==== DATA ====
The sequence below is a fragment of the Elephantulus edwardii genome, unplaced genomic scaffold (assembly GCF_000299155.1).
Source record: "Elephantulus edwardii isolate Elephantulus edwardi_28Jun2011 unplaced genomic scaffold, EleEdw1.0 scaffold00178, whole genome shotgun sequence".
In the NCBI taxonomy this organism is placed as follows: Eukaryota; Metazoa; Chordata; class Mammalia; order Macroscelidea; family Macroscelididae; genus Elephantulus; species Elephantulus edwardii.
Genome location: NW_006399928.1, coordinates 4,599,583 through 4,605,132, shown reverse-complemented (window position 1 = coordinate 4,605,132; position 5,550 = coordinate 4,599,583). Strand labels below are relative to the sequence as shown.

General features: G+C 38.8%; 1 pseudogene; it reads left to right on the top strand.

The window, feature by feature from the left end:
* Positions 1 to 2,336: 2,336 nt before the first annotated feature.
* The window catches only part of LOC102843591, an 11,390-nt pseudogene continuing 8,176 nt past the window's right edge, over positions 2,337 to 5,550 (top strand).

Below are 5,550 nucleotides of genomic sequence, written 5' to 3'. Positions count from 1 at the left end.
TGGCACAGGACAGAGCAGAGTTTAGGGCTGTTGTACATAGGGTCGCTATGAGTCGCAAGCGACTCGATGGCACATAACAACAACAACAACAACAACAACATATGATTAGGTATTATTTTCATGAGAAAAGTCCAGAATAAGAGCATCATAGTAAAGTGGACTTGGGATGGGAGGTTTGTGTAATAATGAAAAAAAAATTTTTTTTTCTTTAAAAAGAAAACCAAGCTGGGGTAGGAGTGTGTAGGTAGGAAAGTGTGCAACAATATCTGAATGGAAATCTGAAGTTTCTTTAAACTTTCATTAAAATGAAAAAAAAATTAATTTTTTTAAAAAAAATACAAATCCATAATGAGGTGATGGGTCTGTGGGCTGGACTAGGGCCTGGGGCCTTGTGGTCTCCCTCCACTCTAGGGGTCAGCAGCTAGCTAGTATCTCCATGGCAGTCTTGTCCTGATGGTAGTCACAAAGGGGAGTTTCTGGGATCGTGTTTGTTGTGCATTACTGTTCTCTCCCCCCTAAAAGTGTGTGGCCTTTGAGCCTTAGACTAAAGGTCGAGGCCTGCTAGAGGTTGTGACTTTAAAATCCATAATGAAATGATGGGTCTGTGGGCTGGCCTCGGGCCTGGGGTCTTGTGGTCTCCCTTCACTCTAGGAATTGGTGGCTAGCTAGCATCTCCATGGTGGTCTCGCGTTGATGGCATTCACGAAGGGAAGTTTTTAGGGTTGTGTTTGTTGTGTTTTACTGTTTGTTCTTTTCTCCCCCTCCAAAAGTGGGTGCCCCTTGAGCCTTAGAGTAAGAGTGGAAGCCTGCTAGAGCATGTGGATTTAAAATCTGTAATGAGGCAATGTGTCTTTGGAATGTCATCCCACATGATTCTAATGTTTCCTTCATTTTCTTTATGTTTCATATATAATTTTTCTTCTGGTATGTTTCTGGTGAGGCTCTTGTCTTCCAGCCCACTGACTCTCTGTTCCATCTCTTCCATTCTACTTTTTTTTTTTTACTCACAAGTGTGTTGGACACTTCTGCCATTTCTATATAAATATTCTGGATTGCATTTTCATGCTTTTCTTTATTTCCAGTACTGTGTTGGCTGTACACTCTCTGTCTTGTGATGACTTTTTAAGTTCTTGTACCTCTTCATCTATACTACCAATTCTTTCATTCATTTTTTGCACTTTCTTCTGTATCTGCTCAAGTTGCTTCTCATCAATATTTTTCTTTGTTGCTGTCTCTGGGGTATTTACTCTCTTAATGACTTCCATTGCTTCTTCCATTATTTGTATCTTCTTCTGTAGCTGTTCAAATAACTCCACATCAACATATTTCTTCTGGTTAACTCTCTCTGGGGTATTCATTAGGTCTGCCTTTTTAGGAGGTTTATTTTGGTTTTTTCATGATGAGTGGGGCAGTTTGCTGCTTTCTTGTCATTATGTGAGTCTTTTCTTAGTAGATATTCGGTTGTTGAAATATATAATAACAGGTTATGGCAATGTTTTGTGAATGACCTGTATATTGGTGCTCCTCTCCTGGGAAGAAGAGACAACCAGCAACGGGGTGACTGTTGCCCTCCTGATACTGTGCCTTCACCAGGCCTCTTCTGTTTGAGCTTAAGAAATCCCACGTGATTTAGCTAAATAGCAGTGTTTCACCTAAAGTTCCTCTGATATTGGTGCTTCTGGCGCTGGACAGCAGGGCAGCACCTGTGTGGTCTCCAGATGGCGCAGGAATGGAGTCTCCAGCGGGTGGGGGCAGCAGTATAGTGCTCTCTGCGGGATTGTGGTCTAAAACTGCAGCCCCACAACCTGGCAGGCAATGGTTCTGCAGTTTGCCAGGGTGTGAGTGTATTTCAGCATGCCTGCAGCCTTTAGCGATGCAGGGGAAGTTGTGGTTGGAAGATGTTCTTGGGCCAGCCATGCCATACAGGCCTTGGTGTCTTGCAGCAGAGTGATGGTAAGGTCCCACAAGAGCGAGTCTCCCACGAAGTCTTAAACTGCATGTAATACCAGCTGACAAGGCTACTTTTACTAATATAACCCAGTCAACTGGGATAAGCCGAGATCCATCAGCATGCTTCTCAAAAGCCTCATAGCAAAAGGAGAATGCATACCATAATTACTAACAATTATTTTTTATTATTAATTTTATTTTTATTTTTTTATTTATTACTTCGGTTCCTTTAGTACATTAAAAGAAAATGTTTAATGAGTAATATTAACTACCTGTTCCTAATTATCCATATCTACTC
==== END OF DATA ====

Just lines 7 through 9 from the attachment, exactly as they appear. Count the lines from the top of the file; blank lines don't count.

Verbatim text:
* Positions 1 to 2,336: 2,336 nt before the first annotated feature.
* The window catches only part of LOC102843591, an 11,390-nt pseudogene continuing 8,176 nt past the window's right edge, over positions 2,337 to 5,550 (top strand).

Below are 5,550 nucleotides of genomic sequence, written 5' to 3'. Positions count from 1 at the left end.